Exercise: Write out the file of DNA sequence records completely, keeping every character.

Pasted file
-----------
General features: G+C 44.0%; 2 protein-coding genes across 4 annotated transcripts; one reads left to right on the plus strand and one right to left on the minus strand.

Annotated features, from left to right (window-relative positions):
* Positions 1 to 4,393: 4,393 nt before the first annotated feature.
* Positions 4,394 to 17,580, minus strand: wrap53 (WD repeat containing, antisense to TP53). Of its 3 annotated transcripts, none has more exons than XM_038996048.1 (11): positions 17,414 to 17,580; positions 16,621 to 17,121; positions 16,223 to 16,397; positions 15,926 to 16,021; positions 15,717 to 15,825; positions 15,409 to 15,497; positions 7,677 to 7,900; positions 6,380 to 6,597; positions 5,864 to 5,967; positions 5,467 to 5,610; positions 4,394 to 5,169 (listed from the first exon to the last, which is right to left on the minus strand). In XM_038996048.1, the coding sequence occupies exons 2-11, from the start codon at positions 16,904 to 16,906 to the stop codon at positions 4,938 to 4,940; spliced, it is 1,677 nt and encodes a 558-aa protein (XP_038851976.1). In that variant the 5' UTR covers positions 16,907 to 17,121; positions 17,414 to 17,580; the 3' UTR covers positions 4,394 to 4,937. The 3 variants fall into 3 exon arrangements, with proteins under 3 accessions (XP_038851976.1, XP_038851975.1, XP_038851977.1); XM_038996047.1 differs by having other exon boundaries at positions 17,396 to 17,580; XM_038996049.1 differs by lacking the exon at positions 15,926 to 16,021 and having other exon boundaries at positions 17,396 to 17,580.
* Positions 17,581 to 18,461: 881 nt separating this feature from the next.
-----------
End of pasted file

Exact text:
General features: G+C 44.0%; 2 protein-coding genes across 4 annotated transcripts; one reads left to right on the plus strand and one right to left on the minus strand.

Annotated features, from left to right (window-relative positions):
* Positions 1 to 4,393: 4,393 nt before the first annotated feature.
* Positions 4,394 to 17,580, minus strand: wrap53 (WD repeat containing, antisense to TP53). Of its 3 annotated transcripts, none has more exons than XM_038996048.1 (11): positions 17,414 to 17,580; positions 16,621 to 17,121; positions 16,223 to 16,397; positions 15,926 to 16,021; positions 15,717 to 15,825; positions 15,409 to 15,497; positions 7,677 to 7,900; positions 6,380 to 6,597; positions 5,864 to 5,967; positions 5,467 to 5,610; positions 4,394 to 5,169 (listed from the first exon to the last, which is right to left on the minus strand). In XM_038996048.1, the coding sequence occupies exons 2-11, from the start codon at positions 16,904 to 16,906 to the stop codon at positions 4,938 to 4,940; spliced, it is 1,677 nt and encodes a 558-aa protein (XP_038851976.1). In that variant the 5' UTR covers positions 16,907 to 17,121; positions 17,414 to 17,580; the 3' UTR covers positions 4,394 to 4,937. The 3 variants fall into 3 exon arrangements, with proteins under 3 accessions (XP_038851976.1, XP_038851975.1, XP_038851977.1); XM_038996047.1 differs by having other exon boundaries at positions 17,396 to 17,580; XM_038996049.1 differs by lacking the exon at positions 15,926 to 16,021 and having other exon boundaries at positions 17,396 to 17,580.
* Positions 17,581 to 18,461: 881 nt separating this feature from the next.